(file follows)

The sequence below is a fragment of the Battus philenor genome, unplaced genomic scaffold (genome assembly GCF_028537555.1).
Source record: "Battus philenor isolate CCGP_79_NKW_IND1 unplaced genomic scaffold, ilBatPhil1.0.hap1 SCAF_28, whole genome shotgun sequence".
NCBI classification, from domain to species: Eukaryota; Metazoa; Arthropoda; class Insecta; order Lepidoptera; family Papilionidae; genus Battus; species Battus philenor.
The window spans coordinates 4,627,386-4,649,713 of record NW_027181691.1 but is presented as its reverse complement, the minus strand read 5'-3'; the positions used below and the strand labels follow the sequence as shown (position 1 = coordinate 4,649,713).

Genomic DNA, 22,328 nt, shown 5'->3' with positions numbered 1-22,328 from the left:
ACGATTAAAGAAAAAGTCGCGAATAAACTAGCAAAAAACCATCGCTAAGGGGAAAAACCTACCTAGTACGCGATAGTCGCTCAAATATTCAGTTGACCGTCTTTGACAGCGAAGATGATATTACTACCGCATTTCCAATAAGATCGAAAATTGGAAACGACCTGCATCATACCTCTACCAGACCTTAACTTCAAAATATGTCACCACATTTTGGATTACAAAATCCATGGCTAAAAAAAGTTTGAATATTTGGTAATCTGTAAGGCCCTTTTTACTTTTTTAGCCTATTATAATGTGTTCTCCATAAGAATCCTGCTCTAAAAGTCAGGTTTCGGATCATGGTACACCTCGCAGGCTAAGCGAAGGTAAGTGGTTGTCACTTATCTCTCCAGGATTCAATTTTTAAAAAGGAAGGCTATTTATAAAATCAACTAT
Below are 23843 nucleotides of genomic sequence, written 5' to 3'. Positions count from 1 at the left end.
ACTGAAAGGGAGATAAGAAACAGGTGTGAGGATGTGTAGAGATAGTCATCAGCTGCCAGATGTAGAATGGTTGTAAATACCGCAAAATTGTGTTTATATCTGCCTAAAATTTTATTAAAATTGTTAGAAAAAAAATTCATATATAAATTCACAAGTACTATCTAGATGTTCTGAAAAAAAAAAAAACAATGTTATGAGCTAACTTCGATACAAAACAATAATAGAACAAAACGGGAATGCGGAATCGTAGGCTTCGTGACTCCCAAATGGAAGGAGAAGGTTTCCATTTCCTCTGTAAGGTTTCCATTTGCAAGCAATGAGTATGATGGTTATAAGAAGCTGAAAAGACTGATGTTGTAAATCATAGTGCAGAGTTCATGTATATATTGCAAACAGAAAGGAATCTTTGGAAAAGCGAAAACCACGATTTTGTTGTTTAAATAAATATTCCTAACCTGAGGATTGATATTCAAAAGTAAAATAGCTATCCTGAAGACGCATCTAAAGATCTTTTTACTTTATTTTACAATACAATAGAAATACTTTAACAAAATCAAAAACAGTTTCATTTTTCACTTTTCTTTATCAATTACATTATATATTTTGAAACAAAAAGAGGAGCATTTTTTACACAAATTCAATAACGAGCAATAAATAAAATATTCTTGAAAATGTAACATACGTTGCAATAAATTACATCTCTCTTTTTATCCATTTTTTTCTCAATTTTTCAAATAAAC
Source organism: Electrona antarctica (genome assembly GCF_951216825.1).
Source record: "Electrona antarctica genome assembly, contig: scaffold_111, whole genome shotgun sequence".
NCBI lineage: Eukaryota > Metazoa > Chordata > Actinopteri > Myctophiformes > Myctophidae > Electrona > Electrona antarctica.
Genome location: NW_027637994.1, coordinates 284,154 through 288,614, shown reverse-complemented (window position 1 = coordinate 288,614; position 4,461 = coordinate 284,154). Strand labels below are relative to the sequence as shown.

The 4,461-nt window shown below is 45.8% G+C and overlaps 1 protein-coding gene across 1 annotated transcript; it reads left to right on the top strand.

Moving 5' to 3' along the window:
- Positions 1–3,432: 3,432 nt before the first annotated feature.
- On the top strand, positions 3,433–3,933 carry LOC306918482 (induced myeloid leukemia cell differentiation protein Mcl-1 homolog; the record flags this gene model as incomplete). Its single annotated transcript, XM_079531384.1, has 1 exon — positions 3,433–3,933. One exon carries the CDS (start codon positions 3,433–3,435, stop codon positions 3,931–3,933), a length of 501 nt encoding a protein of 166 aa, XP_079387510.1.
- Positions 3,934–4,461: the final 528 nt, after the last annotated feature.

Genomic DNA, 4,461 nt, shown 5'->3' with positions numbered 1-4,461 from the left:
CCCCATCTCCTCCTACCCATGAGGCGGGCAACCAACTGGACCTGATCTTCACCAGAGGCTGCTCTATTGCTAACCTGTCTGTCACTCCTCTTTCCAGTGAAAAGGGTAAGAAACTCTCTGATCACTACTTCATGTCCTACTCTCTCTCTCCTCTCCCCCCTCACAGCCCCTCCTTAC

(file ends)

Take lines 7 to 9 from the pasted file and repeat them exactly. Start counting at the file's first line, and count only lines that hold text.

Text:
Below are 23843 nucleotides of genomic sequence, written 5' to 3'. Positions count from 1 at the left end.
ACTGAAAGGGAGATAAGAAACAGGTGTGAGGATGTGTAGAGATAGTCATCAGCTGCCAGATGTAGAATGGTTGTAAATACCGCAAAATTGTGTTTATATCTGCCTAAAATTTTATTAAAATTGTTAGAAAAAAAATTCATATATAAATTCACAAGTACTATCTAGATGTTCTGAAAAAAAAAAAAACAATGTTATGAGCTAACTTCGATACAAAACAATAATAGAACAAAACGGGAATGCGGAATCGTAGGCTTCGTGACTCCCAAATGGAAGGAGAAGGTTTCCATTTCCTCTGTAAGGTTTCCATTTGCAAGCAATGAGTATGATGGTTATAAGAAGCTGAAAAGACTGATGTTGTAAATCATAGTGCAGAGTTCATGTATATATTGCAAACAGAAAGGAATCTTTGGAAAAGCGAAAACCACGATTTTGTTGTTTAAATAAATATTCCTAACCTGAGGATTGATATTCAAAAGTAAAATAGCTATCCTGAAGACGCATCTAAAGATCTTTTTACTTTATTTTACAATACAATAGAAATACTTTAACAAAATCAAAAACAGTTTCATTTTTCACTTTTCTTTATCAATTACATTATATATTTTGAAACAAAAAGAGGAGCATTTTTTACACAAATTCAATAACGAGCAATAAATAAAATATTCTTGAAAATGTAACATACGTTGCAATAAATTACATCTCTCTTTTTATCCATTTTTTTCTCAATTTTTCAAATAAAC
Source organism: Electrona antarctica (genome assembly GCF_951216825.1).